The first stop on their journey is the mid-70s to visit the only expert on Vandal Savage, a college professor who turns out to actually be Hawkman and Hawkgirl’s son from one of their prior lives, specifically the one from around World War I. Left behind on the ship, Sara, Cold and Heatwave go to a bar for a drink and a brawl, and everyone eventually meets back at the ship when a time travel bounty hunter named Chronos attempts and fails to bring Rip Hunter back to the Time Masters. It’s a nice excuse to see all of the characters in action, but it also sort of undercuts their collective might that two masters of fire (Firestorm, Heatwave), a guy with a freeze ray (Captain Cold), DC Iron Man (Atom), a master assassin (White Canary), two hawk people and a time traveler with a laser pistol can barely fight off a glorified Boba Fett with a laser gun. It’s future tech vs. a rag tag group of super heroes, and future tech kicks their ass or at least seems merely delayed instead of actually defeated.
That does lead to the first genuinely intriguing part of this show which is Rip’s admission that he lied to everyone about them being legends in the future. In fact, he picked them specifically because from 2016 forward they have no meaningful impact on the timeline. They all have a certain set of skills he could use, and they’re all so expendable that history won’t miss them if they should die on this mission.
Talk about having the rug pulled out from under you. Hey, you’re super important! Um, just kidding. No one’s even heard of you before.
Rip lied because Vandal killed his wife and son, and he’ll do anything to have his vengeance. When his lies are exposed, everyone goes to their respective corners of the ship before ultimately coming back together, further motivated to change their own personal legacies now that they know at least one version of the future doesn’t remember them.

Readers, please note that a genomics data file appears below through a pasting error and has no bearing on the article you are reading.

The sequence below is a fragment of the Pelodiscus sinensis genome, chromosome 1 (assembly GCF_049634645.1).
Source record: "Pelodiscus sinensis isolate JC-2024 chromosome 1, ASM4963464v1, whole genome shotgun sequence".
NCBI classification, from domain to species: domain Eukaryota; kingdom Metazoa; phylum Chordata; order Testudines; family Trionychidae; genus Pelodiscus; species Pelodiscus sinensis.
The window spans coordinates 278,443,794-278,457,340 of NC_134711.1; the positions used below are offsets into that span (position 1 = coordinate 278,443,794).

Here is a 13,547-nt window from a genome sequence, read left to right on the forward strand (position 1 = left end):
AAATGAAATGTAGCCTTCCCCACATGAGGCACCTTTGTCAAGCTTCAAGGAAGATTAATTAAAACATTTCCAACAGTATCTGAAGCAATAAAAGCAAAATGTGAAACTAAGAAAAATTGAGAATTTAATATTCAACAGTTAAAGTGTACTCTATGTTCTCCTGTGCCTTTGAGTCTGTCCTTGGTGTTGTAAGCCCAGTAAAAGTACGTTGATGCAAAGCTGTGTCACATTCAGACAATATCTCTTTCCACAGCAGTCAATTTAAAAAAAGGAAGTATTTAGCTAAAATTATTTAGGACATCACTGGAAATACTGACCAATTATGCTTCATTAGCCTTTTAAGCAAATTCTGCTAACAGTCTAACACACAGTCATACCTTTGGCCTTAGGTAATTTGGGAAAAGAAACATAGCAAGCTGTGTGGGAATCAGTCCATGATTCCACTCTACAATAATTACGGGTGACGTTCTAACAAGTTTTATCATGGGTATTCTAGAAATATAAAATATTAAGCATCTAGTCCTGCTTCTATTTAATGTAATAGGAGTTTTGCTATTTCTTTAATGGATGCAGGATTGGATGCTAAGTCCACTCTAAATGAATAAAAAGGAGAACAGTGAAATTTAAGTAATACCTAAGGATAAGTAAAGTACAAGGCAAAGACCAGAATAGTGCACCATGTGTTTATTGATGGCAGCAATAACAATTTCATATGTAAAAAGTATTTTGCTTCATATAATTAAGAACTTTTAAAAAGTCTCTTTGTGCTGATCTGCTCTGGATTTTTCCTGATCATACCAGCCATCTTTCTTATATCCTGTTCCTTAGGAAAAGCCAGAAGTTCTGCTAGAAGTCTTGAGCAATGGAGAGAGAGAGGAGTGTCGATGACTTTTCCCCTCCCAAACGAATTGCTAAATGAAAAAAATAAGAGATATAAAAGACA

Yay team! Time travel shenanigans, away!
In truth, you can’t really judge Legends of Tomorrow yet. That sounds weird to say considering how much time Flash and Arrow devoted to setting this show up. The two-part crossover they did was pretty much a backdoor pilot for Legends of Tomorrow. However, even though Flash and Arrow laid the tracks for this show, so to speak, this is the first time the train has been up and running. None of these characters have been thrown together like this before, and it’ll take a while to see what kind of relationship they form.
Moreover, the name of this episode is “Pilot, Part1,” implying that we haven’t even technically seen the whole pilot yet. What we saw was the first half, and boy howdy was it weighed down by exposition. Granted, this show makes a lot of logical assumptions that if you’re watching Legends of Tomorrow you probably already have a good idea who all of these characters. Still, they have to at least kind of explain who everyone is, which translate to awkward dialogue like Hawkgirl saying stuff like “As of four weeks ago I was just a barista.” They have to also find something resembling a character arc for everyone, and oy vey on that front.